What’s the Difference Between a “Trojan Horse”, a “Worm”, and a “Virus”?

There’s no shortage of confusing terminology in the computer biz. With the advent of malicious software, more terminology has been created that only make things less clear.

The good news is that it’s not really that difficult; in fact, you needn’t understand most of the details (besides, not everyone agrees on the exact meaning of each definition).

Let’s run down a few terms.


The most important term to know is malware, which is short for malicious software.

The name says it all: malware is any software that has malicious intent — destroy data, send spam, hold your data for ransom, steal your information — it doesn’t matter. It’s all malicious, it’s all software; thus, it’s all malware.

You’ll find malware used as a catch-all term for all flavors and varieties of software that intend some kind of harm.


In the human body, a virus is an organism that replicates, or makes copies of, itself and overwhelms the body’s defenses, making it sick.

When applied to computers, the term “virus” is very similar.

  • A computer virus replicates itself in some way so as to spread within the computer, usually injecting itself into other programs within the computer.
  • A computer virus makes the infected computer “sick”. In the computer sense, “sick” can mean poor performance, crashes, lost files and data, or more.

Very technically, the term virus does not necessarily imply that a piece of malicious software will replicate itself to other systems. In general use, it’s assumed.


Spyware is a type of malicious software intended not to do damage, but to collect information, or “spy”, on you. Spyware might monitor and report back on your browsing habits and the programs you run, or access and send other information stored on your machine. One canonical form of spyware is the keystroke logger, which, as its name implies, records your keystrokes (and often more) and uploads this information to a third party.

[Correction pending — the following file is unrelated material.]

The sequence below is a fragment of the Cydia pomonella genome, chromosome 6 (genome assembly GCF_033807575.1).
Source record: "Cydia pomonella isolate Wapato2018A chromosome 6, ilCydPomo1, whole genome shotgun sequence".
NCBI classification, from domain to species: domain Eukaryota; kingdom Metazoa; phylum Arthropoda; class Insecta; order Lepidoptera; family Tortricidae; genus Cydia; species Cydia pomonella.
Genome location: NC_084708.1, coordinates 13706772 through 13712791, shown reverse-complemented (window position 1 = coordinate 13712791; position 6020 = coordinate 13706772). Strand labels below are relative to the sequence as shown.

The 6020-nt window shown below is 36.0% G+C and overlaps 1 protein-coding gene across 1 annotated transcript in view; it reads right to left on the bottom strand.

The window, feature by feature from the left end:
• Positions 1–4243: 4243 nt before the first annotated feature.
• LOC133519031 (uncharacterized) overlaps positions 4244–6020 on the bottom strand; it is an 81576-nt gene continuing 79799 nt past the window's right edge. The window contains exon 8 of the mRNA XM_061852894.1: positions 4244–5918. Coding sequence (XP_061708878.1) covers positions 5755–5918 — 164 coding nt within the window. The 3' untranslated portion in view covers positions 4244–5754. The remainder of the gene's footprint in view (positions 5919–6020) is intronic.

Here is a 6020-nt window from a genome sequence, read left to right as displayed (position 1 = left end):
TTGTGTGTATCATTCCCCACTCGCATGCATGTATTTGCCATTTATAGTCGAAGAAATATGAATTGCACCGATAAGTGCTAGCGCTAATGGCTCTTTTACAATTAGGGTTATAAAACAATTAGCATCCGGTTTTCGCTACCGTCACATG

A worm is a program that replicates itself to other computers. It does so by infecting media, such as USB drives, that make contact with multiple systems, transmitting itself over a network somehow, or otherwise copying itself from one computer to another.

Very technically, again, the term worm does not necessarily imply malicious intent or behavior, other than the replication. In practice, malicious intent is generally assumed.

Trojan Horse

A Trojan horse — often just a “trojan” — is a program that claims to be one thing but is, in fact, another. It uses that deception to gain access to a system that would not be given, were the true intent known.

A trojan horse is not a virus per se, but it may carry them. For example, there are trojans that claim to be patches for various problems, but instead (or in addition) install malware. Software obtained from many download sites is often a type of trojan, using the promise of the software that is desired to install additional malicious software that is not.


I think of phishing as a kind of email-based trojan horse. It’s email that looks like it comes from some official site, such as your bank, PayPal, or eBay, but actually comes from someone pretending to be them. They typically use some technique to fool you into thinking they are an official site of some sort, so you hand over sensitive information, like your username and password. Once you do so, they steal your other information, often leading to hacked accounts, identity theft, or worse.

Regardless of the terms used, protect yourself

The terms are important, but they’re less important than being aware that malicious software — malware — exists, and taking the steps you need to take to keep yourself safe.

We shouldn’t have to, of course. Hackers shouldn’t exist, and operating systems and other software should be designed to perfectly protect us. The pragmatic reality, however, is that it remains our responsibility to keep our guard up.

What does that mean? As outlined in what I consider my most important article — Internet Safety: 7 Steps to Keeping Your Computer Safe on the Internet — it all boils down to using common sense, keeping your software as up-to-date as possible, and running up-to-date anti-malware tools regularly.